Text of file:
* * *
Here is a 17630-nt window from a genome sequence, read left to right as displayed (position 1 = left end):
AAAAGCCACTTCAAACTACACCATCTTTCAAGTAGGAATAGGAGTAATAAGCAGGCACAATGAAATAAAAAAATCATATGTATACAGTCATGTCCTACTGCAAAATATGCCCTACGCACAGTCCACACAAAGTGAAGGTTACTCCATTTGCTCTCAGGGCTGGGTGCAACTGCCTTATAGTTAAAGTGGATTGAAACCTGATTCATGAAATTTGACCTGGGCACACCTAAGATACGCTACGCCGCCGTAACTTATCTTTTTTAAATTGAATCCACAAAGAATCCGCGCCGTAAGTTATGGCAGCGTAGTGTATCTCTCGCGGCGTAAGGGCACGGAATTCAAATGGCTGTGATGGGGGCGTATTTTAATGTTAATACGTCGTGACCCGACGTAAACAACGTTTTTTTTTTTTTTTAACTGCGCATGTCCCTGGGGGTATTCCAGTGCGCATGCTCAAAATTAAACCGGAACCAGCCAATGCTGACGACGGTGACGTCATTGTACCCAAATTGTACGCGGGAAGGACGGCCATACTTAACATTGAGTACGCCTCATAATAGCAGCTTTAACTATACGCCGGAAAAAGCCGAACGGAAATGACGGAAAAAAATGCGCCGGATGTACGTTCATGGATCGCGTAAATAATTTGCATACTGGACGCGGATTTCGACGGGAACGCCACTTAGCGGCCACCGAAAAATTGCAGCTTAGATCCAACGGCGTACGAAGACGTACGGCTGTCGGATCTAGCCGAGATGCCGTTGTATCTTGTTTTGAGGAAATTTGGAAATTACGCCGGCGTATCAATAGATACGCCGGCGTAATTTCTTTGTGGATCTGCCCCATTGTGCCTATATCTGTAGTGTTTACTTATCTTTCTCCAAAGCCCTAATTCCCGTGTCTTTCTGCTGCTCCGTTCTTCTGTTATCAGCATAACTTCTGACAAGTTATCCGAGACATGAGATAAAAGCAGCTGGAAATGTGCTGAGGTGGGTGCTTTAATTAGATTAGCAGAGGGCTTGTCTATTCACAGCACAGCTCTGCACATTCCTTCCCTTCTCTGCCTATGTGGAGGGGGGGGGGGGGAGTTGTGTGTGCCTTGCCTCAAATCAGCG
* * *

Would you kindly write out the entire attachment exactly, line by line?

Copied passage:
Here is a 17630-nt window from a genome sequence, read left to right as displayed (position 1 = left end):
AAAAGCCACTTCAAACTACACCATCTTTCAAGTAGGAATAGGAGTAATAAGCAGGCACAATGAAATAAAAAAATCATATGTATACAGTCATGTCCTACTGCAAAATATGCCCTACGCACAGTCCACACAAAGTGAAGGTTACTCCATTTGCTCTCAGGGCTGGGTGCAACTGCCTTATAGTTAAAGTGGATTGAAACCTGATTCATGAAATTTGACCTGGGCACACCTAAGATACGCTACGCCGCCGTAACTTATCTTTTTTAAATTGAATCCACAAAGAATCCGCGCCGTAAGTTATGGCAGCGTAGTGTATCTCTCGCGGCGTAAGGGCACGGAATTCAAATGGCTGTGATGGGGGCGTATTTTAATGTTAATACGTCGTGACCCGACGTAAACAACGTTTTTTTTTTTTTTTAACTGCGCATGTCCCTGGGGGTATTCCAGTGCGCATGCTCAAAATTAAACCGGAACCAGCCAATGCTGACGACGGTGACGTCATTGTACCCAAATTGTACGCGGGAAGGACGGCCATACTTAACATTGAGTACGCCTCATAATAGCAGCTTTAACTATACGCCGGAAAAAGCCGAACGGAAATGACGGAAAAAAATGCGCCGGATGTACGTTCATGGATCGCGTAAATAATTTGCATACTGGACGCGGATTTCGACGGGAACGCCACTTAGCGGCCACCGAAAAATTGCAGCTTAGATCCAACGGCGTACGAAGACGTACGGCTGTCGGATCTAGCCGAGATGCCGTTGTATCTTGTTTTGAGGAAATTTGGAAATTACGCCGGCGTATCAATAGATACGCCGGCGTAATTTCTTTGTGGATCTGCCCCATTGTGCCTATATCTGTAGTGTTTACTTATCTTTCTCCAAAGCCCTAATTCCCGTGTCTTTCTGCTGCTCCGTTCTTCTGTTATCAGCATAACTTCTGACAAGTTATCCGAGACATGAGATAAAAGCAGCTGGAAATGTGCTGAGGTGGGTGCTTTAATTAGATTAGCAGAGGGCTTGTCTATTCACAGCACAGCTCTGCACATTCCTTCCCTTCTCTGCCTATGTGGAGGGGGGGGGGGGGAGTTGTGTGTGCCTTGCCTCAAATCAGCG